Congressional leaders this week released details on their bipartisan plan to permanently repeal the unpopular Sustainable Growth Rate (SGR) formula.
After several years of short-term patches to prevent cuts in physician reimbursements, legislators unveiled a $210 billion proposed permanent fix last week. Healthcare industry groups heavily lobbied for Congress to devise a permanent fix, with the American Hospital Association (AHA) endorsing the House bill in a letter to House members this week.
"While we are disappointed that hospitals would be looked to as an offset given that Medicare already pays less than the cost of delivering services to beneficiaries, the package strikes a careful balance in the way it funds the SGR repeal and embraces a number of structural reforms to the Medicare program," wrote AHA President and CEO Rich Umbdenstock.
In addition to repealing the SGR formula, the legislation would implement 0.5 percent annual payment increases over the next five years, as well as award a 5 percent bonus to providers who accrue at least a quarter of Medicare reimbursements under alternative value-based payment models, such as patient-centered medical homes, between 2018 and 2019.
Despite this progress, the legislation still faces hurdles, according to McClatchy DC. Conservative Republicans object to the fact that the bill proposes only $70 billion in other revenues to offset the costs. "At that the same time we're saying as Republicans that we're going to balance the budget in 10 years, we're going to add $120 billion, $130 billion to the deficit, and that seems incongruous to me," said Rep. Raul Labrador (R-Idaho). "I'm trying to figure out how this is a good deal."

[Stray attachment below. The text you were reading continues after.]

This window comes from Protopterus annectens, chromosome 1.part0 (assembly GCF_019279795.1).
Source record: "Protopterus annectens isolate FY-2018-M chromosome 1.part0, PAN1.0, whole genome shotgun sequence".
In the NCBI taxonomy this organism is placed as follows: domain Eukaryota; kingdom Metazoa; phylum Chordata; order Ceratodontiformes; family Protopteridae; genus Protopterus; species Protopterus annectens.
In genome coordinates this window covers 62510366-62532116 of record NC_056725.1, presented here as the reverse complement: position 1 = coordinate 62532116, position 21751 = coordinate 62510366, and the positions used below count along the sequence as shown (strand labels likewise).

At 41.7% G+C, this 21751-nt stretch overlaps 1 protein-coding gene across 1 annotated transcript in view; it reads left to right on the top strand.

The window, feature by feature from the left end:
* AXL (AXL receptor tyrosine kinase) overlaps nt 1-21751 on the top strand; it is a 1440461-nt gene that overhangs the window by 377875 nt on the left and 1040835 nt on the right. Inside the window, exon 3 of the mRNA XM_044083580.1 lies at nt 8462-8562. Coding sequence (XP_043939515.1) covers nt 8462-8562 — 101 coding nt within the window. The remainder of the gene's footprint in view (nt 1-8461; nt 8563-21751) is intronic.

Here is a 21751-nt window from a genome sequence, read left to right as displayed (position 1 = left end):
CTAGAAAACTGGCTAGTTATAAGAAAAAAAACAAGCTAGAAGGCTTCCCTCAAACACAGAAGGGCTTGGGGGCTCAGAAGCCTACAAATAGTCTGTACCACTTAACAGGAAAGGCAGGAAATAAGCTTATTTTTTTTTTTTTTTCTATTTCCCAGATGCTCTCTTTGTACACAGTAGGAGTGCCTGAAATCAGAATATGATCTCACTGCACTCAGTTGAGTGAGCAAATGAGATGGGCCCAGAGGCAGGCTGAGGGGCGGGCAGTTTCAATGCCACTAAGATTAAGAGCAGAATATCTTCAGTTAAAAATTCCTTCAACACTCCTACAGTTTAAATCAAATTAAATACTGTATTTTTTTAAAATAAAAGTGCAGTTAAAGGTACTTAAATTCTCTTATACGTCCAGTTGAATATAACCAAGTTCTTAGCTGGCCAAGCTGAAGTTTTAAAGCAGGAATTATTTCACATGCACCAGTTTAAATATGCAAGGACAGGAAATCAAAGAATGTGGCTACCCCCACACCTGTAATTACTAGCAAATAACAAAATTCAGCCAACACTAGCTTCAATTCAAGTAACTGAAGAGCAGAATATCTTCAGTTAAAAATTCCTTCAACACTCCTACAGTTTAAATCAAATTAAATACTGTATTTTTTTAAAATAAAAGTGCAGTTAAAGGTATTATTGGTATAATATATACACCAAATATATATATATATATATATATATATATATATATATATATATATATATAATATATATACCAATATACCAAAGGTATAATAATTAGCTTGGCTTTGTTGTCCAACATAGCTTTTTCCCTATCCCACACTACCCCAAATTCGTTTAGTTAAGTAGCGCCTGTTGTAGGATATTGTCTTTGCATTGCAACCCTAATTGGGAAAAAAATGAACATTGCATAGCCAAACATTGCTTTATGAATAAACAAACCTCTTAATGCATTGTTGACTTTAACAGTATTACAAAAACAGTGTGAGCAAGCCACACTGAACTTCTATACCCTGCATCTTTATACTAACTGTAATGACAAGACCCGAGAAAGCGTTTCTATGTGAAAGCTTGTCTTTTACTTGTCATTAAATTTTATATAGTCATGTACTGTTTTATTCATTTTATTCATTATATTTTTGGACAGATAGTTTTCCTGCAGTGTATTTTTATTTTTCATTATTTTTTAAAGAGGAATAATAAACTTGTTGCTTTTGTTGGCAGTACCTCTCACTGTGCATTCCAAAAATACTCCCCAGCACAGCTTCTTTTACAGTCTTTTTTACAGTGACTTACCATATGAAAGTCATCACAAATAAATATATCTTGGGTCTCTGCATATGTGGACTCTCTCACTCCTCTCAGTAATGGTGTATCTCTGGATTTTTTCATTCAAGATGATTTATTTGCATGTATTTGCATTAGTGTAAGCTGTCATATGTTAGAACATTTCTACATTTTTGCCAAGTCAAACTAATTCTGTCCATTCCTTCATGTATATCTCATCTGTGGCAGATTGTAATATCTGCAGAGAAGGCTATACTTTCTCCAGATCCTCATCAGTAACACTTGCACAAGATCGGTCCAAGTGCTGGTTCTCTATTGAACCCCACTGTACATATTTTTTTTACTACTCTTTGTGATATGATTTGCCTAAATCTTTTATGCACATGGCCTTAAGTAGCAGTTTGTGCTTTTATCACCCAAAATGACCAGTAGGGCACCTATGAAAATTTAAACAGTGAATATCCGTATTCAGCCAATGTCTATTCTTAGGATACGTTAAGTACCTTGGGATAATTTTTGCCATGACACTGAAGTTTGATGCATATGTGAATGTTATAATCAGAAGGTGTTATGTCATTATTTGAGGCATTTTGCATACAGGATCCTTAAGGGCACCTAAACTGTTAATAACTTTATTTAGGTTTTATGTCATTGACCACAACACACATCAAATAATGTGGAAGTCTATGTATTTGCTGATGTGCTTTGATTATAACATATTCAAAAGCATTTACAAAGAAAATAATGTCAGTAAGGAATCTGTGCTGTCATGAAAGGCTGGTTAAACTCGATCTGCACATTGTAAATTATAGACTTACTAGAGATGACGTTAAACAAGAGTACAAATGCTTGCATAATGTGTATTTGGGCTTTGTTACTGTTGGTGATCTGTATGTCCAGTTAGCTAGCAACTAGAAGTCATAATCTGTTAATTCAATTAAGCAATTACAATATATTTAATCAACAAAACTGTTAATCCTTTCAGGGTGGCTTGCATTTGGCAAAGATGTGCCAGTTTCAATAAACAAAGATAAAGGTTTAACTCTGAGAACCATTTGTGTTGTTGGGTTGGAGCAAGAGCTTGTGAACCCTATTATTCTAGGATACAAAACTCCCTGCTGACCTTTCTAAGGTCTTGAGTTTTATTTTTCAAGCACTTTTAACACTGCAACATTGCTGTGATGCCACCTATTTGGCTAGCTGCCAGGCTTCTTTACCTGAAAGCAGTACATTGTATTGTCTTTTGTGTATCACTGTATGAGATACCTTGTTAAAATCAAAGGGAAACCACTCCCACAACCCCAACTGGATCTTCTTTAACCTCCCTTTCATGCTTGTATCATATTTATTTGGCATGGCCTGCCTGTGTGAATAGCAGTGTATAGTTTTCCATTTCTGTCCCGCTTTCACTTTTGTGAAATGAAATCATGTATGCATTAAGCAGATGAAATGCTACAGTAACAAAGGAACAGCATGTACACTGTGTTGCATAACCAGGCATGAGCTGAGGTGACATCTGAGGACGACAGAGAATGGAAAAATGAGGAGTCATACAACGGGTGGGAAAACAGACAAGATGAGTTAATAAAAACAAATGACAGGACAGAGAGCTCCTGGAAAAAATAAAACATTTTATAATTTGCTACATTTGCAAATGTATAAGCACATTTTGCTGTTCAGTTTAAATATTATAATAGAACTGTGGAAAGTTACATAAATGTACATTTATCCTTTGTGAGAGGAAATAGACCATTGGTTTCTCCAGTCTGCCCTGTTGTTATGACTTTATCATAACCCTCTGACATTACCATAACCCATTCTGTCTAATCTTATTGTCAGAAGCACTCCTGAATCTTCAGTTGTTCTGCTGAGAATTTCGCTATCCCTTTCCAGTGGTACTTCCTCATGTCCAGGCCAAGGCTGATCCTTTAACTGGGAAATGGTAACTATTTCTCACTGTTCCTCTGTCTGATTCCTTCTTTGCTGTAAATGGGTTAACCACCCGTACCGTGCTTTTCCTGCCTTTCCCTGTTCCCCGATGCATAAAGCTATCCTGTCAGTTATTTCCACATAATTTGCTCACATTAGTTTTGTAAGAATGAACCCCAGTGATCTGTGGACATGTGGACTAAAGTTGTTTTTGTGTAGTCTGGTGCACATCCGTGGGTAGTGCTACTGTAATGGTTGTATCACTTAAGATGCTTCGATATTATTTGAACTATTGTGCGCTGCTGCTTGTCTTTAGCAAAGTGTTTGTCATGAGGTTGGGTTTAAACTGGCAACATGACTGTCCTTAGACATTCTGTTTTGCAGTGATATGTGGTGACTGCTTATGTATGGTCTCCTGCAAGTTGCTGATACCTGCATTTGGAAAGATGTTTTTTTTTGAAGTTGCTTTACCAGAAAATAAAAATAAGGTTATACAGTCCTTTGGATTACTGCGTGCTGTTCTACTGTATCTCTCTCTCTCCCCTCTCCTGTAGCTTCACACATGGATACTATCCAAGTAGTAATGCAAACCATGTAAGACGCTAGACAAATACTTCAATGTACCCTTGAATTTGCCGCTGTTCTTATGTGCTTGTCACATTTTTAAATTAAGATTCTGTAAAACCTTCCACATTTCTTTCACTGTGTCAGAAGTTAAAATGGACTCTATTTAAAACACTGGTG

Moreover, if the bill does not pass the House and Senate before a two-week recess beginning Friday, Congress will likely have to pass yet another short-term patch to prevent cuts set to take effect on April 1 when last year's patch expires, The Hill reports.
Meanwhile, the Committee for a Responsible Federal Budget, a nonprofit that lobbies to lower the national debt, argues against a permanent fix. "[The SGR] doesn't work as intended, it's a little bit silly in some ways and it's a lobbying bonanza," Research Director Loren Adler told Bloomberg. "That being said, it's accomplished what was intended--it's controlled the cost of Medicare."